MOUNTAIN VIEW — Tsunami Bomb founding bassist Dominic Davi had a very specific and audacious goal for the band: an immersive project fusing music and art.
“I had this idea that I wanted to do; it’s so stupid now,” Davi jokes. “I wanted to do a superhero Japanese anime punk rock project, and everybody would have code names.”
In 1998 Davi took on the moniker “Hero Zero” in his punk rock manga-inspired fantasy band with drummer Gabriel Lindeman became “Gabriel 37.”
That version of Tsunami Bomb didn’t last beyond the band’s initial 7-inch record and the band changed course. Davi recruited more friends, starting with Oobliette Sparks, whom he knew through the music community based at Petaluma’s Phoenix Theatre. He wanted her to play guitar but insisted that she play keyboards. Kristin McRory became the original vocalist.
“It just sort of came together as we were begging, borrowing and stealing every musician from every band,” Davi says. “We created this little ramshackle band of Tsunami Bomb all based around the scene we had at the Phoenix Theatre.”
The band spent much of 1999 playing and developing a following around Santa Rosa and Sonoma County. Davi and his bandmates made due with what they had, taking on a temporary guitarist for a time and Lindeman involved only as he was available. The members were nothing alike, other than each having the propensity to wear black.
“We all looked like a bunch of people waiting for the bus,” Davi says.
Tsunami Bomb began to solidity around the time they planned to record its first split 7-inch with another local band called Plinky. By that point McRory decided she was going to move from the area for school. Plinky was having its own staffing issues, so the natural solution was for singer Emily Whitehurst (dubbed “Agent M”) and guitarist Brian Plinky to jump ship to Davi’s band.
The same year Tsunami Bomb caught the attention of AFI bassist Hunter Burgan, who signed the band to his label ahead of its next 7-inch, Mayhem on the High Seas. Davi and co. bought a broken-down white van, named it Moby, and hit the road.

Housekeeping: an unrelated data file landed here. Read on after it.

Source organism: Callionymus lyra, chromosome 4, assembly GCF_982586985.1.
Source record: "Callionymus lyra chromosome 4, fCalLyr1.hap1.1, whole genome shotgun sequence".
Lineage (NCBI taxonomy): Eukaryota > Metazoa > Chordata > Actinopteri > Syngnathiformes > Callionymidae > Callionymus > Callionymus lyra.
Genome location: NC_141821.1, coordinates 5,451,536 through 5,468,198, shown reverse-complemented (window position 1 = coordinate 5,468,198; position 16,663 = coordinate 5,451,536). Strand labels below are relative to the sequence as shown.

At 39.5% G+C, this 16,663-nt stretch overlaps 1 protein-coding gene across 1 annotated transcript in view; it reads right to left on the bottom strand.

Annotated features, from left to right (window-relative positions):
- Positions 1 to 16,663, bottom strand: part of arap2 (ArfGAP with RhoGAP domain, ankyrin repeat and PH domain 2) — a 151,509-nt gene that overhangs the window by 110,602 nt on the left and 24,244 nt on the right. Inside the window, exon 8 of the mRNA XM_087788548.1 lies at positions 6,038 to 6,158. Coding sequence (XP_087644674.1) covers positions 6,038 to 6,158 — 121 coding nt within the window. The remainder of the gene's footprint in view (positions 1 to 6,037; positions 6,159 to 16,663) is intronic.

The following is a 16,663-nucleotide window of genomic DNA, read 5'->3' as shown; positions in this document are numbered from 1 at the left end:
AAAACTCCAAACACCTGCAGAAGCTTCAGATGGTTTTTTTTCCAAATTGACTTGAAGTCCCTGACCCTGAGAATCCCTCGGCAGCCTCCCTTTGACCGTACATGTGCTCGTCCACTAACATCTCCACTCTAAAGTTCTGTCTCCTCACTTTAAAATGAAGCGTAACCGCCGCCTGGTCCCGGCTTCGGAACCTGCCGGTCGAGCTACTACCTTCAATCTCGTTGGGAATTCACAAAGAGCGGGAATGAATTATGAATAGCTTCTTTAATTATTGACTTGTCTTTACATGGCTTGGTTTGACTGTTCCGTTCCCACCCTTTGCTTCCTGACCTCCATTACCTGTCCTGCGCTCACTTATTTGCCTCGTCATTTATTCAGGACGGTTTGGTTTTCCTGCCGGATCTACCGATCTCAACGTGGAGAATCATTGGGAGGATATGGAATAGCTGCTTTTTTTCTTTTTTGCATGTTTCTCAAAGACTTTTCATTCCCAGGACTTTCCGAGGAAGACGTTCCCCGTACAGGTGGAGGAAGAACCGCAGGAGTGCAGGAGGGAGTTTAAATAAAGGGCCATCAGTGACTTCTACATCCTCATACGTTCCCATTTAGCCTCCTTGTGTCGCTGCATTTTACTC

“What band tours behind a 7-inch?” Davis says. We do. We toured behind those two 7-inches forever.”
Tsunami Bomb became a staple on the Warped Tour circuit, released two full-length albums and a handful of EPs and played countless shows at punk venues from coast to coast. But the business side of the music industry proved to difficult to maneuver, and the band broke up in 2005. The members would occasionally play a show but it wasn’t until 2015 that Davi decided to attempt a full reunion. He was working on social media management and graphic design at Kung Fu Records, the band’s old label, at the time.
“They came to me and said, ‘You know, Tsunami Bomb still sells.'” he says. “I thought that was really cool.”
Davi had plenty of unreleased material from the band’s early studio sessions and Kung Fu Records pitched him on compiling it into a record. He called and emailed other members and they were in.
Then the band—with a few exceptions—decided to play shows again.
“Do we really want this record to come out and have people notice it in a record store by accident?” Davi says.
Punk no longer spoke to Whitehurst in the way that it did before. Davi initially looked to Sparks to front the band, but she declined, so he had to search again. Plink recommended coworker Kate Jacobi, who had never been in a band.
“Our first reaction was absolutely ‘no,'” Davi says. “We’re not taking somebody who’s never been in a band before and tossing her into this meat grinder.”
Tsunami Bomb auditioned singers, Jacobi took part, and she won the job anyway.
She brought a new infusion of energy, Lindeman says. The band toured with The Vandals. Then Davi got a call from Warped Tour founder Kevin Lyman, offering a slot on the tour’s 25th anniversary—and final—shows.
“We saw kids who had never seen us before, and didn’t even know who we were—and how they reacted,” Davi says.
On Nov. 8, Tsunami Bomb will release The Spine that Binds, its first album since 2004.
Guitarist Andy Pohl, who initially joined the band in 2017, said the album will be worth the wait to long-time fans.
“We really wanted to do this right and take our time,” he says. “We wanted to make sure it was mixed correctly, and there’s unfortunately a pretty long backlog for vinyl pressing these days.”
There will be more shows as well, though Davi says they will be shorter and better targeted than the band’s grueling yearlong treks of the past.
“It’s a lot like the Army reserves,” he says. “We all show up a couple weekends a year and do the mission.”
Follow writer Mike DeWald at Twitter.com/mike_dewald.